Magical Objects Field Assessment

Creating a Cardboard Mask

Passport Masks

Magic Soap


Library Research on Masks

Reflection on the Magical Objects Field Project


Reflection on the Magical Objects Field Project

During this Field project with James I have really enjoyed learning about the different magical objects which different cultures have.

One of the things I have enjoyed the most about this field project is learning all about masks in different cultures and how they are used and what they’re importance is. If found it very useful learning this as I feel like I have a better knowledge on cultures that use masks as part of their worship. When visiting art galleries and museums and seeing these masks you can only approximate how they look and how they’re made. Learning about what they are actually used for has given me a better understand of the masks and also has made me look at them in a different light.

Another aspect I’ve enjoyed looking at was the god Ekeko. I’ve found it quite interesting growing up in a Catholic school how poeple in cultures in Bolivia and other places offer things to a god in the hope that they come true. Where as where I have grown up we go to church and we pray.

So far I am pleased with what I have made for this field project. I have not 100% completed everything I have worked on but I have a clear plan of how things will look when I have completed this. I am also excited to take the skills I have learnt into my subject project and use these for my project this year.

After completing this field project I am very much looking forward to continueing to research into masks. I want to start to build up a small collect of masks and soon show link this to my chosen artist pieces by Makiko Kudo. I’m currently looking at nature and could create different kinds of masks using clay and plants and see what kind of textures they leave behind. I could also look at covering leaves and plants with slip and pressing them into the clay and see what kind of textures and shaped they leave behind.

Magic Soap

Above is my magic soap piece. My magic soap is made to mend a broken heart. The packaging is not yet complete as i am writing a how to use and a warning label for the back. Inside of the box is half a piece of a broken heart. There’s only one half in the box as someone else has the other half and the idea behind this is that when the soap runs out your heart has healed. This kind of soap I designed to be for helping with grief of the loss of a loved one or animal, a bad break up or even something as simple as someone you care about moving far away.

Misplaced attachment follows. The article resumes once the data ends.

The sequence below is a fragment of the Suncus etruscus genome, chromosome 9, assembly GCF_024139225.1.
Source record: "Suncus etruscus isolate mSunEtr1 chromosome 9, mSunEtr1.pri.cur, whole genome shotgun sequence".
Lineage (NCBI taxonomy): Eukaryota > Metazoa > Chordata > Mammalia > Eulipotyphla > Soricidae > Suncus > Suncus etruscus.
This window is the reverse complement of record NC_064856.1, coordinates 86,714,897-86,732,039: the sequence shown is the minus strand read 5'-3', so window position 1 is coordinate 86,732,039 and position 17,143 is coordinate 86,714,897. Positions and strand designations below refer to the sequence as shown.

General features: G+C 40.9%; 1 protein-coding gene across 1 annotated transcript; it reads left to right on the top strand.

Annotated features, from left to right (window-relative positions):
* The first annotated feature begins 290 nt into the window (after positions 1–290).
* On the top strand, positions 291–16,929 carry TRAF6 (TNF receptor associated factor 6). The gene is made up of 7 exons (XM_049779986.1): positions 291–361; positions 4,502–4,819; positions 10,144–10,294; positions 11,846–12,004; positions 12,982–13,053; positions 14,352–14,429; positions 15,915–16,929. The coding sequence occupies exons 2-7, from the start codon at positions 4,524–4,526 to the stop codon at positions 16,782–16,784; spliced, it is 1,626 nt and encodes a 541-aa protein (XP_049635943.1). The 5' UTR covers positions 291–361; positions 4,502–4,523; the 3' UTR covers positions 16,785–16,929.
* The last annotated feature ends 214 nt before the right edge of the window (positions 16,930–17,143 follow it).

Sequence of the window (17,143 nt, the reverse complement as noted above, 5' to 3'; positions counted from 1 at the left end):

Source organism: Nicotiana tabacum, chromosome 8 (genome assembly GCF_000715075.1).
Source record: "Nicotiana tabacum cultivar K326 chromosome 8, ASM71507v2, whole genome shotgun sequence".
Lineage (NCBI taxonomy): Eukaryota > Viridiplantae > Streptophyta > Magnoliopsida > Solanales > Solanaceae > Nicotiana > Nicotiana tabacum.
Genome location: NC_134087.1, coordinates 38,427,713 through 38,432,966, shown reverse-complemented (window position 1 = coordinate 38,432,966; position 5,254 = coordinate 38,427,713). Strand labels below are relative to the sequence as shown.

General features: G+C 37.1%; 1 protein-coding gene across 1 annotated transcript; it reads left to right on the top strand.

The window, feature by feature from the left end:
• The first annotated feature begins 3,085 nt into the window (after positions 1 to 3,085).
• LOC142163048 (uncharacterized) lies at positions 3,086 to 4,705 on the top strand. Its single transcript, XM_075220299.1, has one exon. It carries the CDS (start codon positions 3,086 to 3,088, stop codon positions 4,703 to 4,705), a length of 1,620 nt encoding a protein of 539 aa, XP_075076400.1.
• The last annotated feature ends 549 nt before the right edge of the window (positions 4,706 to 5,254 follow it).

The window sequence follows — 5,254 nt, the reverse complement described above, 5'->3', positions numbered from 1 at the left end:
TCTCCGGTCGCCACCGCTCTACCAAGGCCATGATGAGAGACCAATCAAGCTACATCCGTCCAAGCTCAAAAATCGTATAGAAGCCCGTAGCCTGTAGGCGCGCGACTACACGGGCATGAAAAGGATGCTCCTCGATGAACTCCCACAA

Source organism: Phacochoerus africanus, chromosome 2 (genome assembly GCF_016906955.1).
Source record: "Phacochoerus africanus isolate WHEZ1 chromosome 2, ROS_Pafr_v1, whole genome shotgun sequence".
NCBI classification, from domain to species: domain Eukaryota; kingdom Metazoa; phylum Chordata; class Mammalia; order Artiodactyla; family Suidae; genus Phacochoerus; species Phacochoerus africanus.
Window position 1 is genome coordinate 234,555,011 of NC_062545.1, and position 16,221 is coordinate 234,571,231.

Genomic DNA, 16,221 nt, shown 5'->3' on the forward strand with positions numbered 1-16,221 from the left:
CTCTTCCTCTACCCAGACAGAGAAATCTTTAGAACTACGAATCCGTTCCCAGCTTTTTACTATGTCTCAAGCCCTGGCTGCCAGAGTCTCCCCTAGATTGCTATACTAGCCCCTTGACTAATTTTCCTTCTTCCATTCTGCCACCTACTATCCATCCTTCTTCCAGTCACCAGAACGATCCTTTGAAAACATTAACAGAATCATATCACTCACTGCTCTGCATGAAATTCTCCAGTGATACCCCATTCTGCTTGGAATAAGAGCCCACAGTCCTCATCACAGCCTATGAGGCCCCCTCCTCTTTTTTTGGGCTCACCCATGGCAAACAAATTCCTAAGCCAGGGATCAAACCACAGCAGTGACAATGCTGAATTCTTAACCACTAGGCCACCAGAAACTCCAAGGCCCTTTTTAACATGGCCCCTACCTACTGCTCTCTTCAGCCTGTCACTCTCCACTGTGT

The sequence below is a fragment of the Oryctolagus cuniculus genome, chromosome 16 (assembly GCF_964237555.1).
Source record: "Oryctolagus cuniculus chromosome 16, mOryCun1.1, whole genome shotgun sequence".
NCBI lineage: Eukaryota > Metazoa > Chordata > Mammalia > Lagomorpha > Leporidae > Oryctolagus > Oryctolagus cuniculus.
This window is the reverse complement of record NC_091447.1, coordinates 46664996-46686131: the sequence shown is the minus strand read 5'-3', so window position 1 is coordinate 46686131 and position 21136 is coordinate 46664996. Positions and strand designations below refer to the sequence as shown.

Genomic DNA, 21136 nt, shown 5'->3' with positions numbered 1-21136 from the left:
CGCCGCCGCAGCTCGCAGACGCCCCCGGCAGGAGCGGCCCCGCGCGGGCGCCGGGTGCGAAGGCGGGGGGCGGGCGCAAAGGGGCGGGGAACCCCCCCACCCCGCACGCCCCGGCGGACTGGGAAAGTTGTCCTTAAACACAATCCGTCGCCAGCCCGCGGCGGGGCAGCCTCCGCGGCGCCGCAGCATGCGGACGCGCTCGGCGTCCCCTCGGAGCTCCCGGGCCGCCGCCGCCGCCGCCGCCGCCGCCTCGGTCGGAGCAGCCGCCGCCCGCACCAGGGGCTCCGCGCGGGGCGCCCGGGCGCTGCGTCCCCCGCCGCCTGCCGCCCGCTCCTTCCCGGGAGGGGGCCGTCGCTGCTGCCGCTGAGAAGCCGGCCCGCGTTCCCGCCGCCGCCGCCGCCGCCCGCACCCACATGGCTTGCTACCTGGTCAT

So far I quite like the illustration on the box and I also really like that the heart isn’t short and pretty looking. I like that is looks rugged and cut into as I feel it represents a broken heart well.


Ekeko is the God o Prosperity

In one of the Magical Objects lectures with James I learnt a little about a God called Ekeko. Ekeko is the god of prosperity and is a very popular god mainly in Bolivia but also in Peru, Northern Chile and Northern Argentina. He is usually visualised as a man with a moustache wearing traditional clothing from the culture in these areas.

What you do with these Ekeko dolls is strap small offerings which you hope to receive or  achieve to have in life and then give the doll away to someone you want to succeed.

Growing up as a Catholic my god is not something that can be recognised by looking at something. I wanted to make my own version of this Ekeko doll so I have chosen a Barber to strap offerings to as this was my childhoods self most love toy. I’ve strapped a lot of things to my doll and below is a list of things and a photo.

Monopoly Money – Always have money in the bank

Ibuprofen/Plasters – Have good health

Mcdonalds Box – Always have food

Face Oil/Make up brush – Be fortunate to have luxuary’s

Sea Shell – Always live by the sea

Souvanier Bag – Always be able to travel

Creating a Cardboard Mask

(Masks that hat have inspired my cardboard mask above.)

Stage 1 – Creating a design

Above is a rough drawing of an expressive mask idea. I want to make the face of the mask expressive as I really like how these kinds of masks look. For this mask I am wanting to layer pieces of cardboard so that I will be able to use PVA and tissue to go over the top and make the mask more durable before painting it with bright colours.

Stage 2 – Creating a template

The first photo above was a rough template just to plan put the size and how I would build the layers of the face. The last two photos are the template used for the mask which I did make a little bit bigger so there was enough room for layering and then the last photo are the layered pieces of cardboard that will be stuck to the mask.

Stage 3 – Glueing the mask together


Now that I’ve glued the layered pieces of cardboard together I am able to start using tissue and news paper to build up areas of the mask.